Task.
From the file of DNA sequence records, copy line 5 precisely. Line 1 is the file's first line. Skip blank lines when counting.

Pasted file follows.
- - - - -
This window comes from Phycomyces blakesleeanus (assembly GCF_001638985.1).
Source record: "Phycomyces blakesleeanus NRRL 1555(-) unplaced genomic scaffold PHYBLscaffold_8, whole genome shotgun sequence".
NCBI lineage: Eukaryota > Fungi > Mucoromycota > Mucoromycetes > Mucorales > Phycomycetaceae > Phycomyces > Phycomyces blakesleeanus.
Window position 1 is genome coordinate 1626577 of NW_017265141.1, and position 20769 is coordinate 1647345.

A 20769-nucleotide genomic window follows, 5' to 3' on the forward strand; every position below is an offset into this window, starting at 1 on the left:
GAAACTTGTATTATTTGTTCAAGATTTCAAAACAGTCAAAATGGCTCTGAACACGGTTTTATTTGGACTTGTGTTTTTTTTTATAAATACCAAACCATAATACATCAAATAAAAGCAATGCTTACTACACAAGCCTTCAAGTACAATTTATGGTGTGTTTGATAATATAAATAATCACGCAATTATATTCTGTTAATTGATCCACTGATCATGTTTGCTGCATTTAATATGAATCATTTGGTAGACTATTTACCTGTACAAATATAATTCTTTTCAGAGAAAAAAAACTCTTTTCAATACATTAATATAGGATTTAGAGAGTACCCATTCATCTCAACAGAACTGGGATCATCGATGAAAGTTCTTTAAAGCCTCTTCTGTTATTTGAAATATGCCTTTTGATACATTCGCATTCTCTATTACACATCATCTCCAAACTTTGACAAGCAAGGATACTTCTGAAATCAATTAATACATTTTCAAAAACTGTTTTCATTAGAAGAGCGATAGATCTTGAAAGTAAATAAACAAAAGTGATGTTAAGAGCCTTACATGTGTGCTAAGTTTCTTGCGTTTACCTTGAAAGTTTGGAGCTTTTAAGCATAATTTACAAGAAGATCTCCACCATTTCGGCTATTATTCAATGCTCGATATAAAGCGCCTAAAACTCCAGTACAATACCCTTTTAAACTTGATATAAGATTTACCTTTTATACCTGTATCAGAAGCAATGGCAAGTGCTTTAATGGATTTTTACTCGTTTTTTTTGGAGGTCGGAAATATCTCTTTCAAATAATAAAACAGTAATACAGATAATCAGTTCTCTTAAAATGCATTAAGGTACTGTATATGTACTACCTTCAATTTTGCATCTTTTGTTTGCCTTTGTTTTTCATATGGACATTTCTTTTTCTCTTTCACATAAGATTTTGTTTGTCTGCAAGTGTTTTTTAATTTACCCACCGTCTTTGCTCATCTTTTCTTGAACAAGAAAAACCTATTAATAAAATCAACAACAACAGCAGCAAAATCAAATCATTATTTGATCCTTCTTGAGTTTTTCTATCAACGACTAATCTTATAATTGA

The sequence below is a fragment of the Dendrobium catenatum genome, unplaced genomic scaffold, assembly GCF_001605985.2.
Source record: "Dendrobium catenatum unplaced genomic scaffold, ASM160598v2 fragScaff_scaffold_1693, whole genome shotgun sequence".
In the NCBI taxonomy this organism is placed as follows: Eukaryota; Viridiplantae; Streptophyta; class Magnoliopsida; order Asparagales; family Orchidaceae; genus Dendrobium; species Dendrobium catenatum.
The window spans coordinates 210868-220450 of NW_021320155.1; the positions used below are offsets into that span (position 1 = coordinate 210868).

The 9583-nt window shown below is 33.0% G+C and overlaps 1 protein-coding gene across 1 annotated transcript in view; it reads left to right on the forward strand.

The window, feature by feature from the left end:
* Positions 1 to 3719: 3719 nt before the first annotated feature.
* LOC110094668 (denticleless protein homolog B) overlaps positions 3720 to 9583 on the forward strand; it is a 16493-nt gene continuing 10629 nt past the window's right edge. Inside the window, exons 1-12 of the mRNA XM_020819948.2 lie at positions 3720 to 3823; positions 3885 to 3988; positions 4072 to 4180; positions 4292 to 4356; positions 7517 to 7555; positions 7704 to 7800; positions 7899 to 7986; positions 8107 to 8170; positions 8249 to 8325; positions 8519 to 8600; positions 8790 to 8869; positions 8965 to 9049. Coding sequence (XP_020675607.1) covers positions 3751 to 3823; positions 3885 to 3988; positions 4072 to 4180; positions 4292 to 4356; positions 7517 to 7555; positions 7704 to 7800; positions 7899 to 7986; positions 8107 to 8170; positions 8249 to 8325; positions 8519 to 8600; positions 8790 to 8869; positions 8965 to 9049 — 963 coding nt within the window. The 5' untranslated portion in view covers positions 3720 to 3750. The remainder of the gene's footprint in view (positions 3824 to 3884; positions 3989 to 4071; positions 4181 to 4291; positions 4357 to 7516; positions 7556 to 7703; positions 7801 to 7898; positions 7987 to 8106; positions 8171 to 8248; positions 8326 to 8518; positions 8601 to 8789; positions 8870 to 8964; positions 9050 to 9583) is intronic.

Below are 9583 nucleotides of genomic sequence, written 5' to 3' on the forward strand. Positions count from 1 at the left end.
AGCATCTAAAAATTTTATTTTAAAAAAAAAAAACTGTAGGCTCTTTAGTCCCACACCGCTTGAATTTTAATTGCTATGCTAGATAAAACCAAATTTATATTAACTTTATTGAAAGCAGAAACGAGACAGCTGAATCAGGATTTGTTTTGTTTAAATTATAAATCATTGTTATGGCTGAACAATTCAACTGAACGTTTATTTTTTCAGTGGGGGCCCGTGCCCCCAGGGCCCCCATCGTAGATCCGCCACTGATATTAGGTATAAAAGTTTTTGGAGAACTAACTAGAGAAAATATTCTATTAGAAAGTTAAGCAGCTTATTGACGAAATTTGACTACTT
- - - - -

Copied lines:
A 20769-nucleotide genomic window follows, 5' to 3' on the forward strand; every position below is an offset into this window, starting at 1 on the left: